• at time 400 (which is the end of my first slot) I will send my matching algorithm the query of 400 samples long from 0 in database A, and will play the result right away from its beginning, aka the beginning of the matching sound.

  • at time 1000, I will send my matching algo the query of 1000 from 0 in database B. When I get the query back, I will play the nearest match from 400 in until its end (1000) so I will play the last 600 samples only. Why? Because I can use the first 400 to bias the search, like a Markov chain, but I won’t play it. Actually, this is where it is fun, is that I would try both settings: search a match for 0-1000 in database B1 and search from 400-1000 in database B2. They will very likely give me different results but which one will be more interesting is depending on the sounds themselves.

  • at time 2200, I will send my query to match either from 0 (C1) from 400 (C2) or from 1000 (C3) again depending on how much I want to weigh the past in my query. That requires a few more databases. Again, I would play from within the sound, where I actually care about my query.

Now, this is potentially fun, but it has a problem:
there will be no sound out between 800 and 1000! If I start to play a 400 long sound at 400, I’ll be done at 800, by which point I won’t be ready for my 2nd analysis at 1000. The same applies between 1600 and 2200. That is ugly.

So what needs to happen is that you need to make sure that your second window is happening during the playback of the first, and the 3rd during the playback of the 2nd. There are 2 solutions to this: you can either play each window for longer, or you can make sure your window settings are overlapping. I would go for the latter, but again there are 2 sub-solutions: that will change how you think your bundling (changing the values to 700/1400/2100 for instance) or with a bit more thinking, you delay the playback of each step to it matches. With the values of 400/1000/2200 you would need to start your first sound at 1200, so it would play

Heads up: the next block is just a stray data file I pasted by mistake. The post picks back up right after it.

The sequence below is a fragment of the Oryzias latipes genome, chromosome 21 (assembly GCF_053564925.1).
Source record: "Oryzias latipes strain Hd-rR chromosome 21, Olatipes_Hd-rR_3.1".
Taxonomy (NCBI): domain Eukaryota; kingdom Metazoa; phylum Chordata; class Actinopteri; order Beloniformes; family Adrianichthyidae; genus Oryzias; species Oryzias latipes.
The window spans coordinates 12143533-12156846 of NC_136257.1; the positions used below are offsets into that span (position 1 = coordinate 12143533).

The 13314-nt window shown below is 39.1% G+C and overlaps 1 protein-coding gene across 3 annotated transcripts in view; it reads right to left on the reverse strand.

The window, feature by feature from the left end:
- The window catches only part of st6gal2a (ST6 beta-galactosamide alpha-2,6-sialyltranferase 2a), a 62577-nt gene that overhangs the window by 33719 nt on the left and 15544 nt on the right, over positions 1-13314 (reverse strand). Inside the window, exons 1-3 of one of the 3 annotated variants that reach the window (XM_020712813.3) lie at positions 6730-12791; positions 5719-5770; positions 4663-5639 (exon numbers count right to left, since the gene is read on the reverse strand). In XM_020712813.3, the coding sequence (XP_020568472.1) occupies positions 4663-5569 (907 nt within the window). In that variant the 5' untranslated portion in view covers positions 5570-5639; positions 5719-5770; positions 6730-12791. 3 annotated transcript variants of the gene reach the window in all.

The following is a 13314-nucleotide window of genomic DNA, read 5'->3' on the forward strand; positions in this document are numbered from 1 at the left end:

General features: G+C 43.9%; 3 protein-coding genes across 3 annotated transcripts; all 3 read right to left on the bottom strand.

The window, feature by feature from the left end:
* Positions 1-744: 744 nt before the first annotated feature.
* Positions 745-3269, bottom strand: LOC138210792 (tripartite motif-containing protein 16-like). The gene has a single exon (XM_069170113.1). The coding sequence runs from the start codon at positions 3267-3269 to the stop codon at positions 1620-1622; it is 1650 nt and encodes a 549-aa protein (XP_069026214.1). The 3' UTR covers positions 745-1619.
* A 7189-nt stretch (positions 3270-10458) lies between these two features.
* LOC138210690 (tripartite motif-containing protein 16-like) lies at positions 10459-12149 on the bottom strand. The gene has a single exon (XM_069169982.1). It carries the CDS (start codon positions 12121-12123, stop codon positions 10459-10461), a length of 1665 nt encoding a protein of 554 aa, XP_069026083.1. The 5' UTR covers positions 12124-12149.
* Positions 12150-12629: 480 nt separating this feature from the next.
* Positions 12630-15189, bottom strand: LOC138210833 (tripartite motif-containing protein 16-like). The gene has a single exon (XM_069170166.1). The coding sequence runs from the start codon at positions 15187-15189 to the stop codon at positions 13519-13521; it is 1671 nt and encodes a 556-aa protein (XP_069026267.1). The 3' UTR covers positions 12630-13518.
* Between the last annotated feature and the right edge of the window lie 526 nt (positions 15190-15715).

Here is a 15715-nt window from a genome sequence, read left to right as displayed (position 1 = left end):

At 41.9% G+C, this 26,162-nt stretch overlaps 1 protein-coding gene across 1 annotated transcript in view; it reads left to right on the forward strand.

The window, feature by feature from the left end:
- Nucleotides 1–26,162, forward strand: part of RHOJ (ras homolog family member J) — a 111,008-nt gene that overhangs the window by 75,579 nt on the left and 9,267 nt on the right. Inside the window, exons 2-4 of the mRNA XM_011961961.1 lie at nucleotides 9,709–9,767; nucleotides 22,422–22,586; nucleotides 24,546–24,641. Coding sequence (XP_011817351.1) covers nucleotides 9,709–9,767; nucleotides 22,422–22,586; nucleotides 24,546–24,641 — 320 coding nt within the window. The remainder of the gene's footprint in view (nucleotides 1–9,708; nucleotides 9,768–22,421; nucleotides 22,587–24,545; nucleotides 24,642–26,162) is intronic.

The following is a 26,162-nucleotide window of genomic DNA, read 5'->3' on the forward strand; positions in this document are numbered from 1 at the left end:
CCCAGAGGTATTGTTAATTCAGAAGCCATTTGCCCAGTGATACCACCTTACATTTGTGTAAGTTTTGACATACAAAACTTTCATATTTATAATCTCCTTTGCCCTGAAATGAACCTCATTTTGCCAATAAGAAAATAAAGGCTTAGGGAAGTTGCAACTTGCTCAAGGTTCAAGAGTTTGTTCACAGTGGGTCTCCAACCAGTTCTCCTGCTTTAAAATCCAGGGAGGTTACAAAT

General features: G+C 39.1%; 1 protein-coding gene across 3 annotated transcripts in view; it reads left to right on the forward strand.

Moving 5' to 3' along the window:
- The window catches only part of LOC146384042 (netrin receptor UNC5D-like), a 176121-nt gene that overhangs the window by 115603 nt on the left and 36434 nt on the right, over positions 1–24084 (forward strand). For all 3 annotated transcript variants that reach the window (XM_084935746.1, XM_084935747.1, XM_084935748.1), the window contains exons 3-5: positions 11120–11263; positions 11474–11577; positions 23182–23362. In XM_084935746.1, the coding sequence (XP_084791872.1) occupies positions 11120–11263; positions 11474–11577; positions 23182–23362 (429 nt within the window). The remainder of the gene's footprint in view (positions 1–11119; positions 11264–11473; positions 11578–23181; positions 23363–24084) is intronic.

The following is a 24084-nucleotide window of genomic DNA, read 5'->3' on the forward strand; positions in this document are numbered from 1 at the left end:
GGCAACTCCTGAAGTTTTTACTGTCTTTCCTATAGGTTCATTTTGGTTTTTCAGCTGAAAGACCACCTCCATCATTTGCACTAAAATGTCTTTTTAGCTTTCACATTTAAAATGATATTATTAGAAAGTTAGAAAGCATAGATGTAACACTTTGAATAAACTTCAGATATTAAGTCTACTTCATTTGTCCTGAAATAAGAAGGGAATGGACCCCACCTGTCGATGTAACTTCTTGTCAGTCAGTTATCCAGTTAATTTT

• from A- start at 1200 playing 0-400 (to 1600)
  • from B- start at 1600 playing 400-1000 (to 2200)
  • from C- start at 2200 playing from 1000 up

so that would need adding 2 cues/delays, one at time 1200 and one at time 1600.

I hope this helps? Obviously, all of this is only problematic in real-time. Sadly, we can’t see in the future. More importantly, the system would need to consider the query time as well before starting to play, since the returning of the best match would never be instant and dependant on database size…

I hope this helps a bit? It at least might help understand why your problem is hard…

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Awesome, thanks for the verbose response here.

So the “missing time” thing is what I arrived at in my initial idea and sketches. It’s also tricky to think about as there’s the absolute time, and the relative time (relative to the start of actual playback).